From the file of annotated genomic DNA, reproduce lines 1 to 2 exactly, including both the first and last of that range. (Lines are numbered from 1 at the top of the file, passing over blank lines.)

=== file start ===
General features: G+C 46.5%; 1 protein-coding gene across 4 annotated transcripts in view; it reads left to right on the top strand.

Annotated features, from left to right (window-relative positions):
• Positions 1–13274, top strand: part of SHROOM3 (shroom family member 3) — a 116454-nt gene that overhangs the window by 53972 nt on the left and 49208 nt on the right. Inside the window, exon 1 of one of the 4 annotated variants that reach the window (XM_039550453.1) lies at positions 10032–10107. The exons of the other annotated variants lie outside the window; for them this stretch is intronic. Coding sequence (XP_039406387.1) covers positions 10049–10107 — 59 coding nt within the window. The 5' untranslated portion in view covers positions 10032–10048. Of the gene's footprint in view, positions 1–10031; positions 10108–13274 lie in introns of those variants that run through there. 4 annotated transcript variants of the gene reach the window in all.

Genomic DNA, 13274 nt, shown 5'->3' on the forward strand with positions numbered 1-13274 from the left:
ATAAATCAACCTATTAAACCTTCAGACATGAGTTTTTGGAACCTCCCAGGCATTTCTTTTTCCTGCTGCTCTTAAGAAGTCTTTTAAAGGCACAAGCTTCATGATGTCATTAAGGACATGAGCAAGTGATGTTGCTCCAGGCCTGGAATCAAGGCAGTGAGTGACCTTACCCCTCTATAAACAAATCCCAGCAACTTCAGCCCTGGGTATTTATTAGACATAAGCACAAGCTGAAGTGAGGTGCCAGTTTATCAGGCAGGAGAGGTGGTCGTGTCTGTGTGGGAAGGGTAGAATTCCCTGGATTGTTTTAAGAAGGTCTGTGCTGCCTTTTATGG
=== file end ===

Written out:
General features: G+C 46.5%; 1 protein-coding gene across 4 annotated transcripts in view; it reads left to right on the top strand.

Annotated features, from left to right (window-relative positions):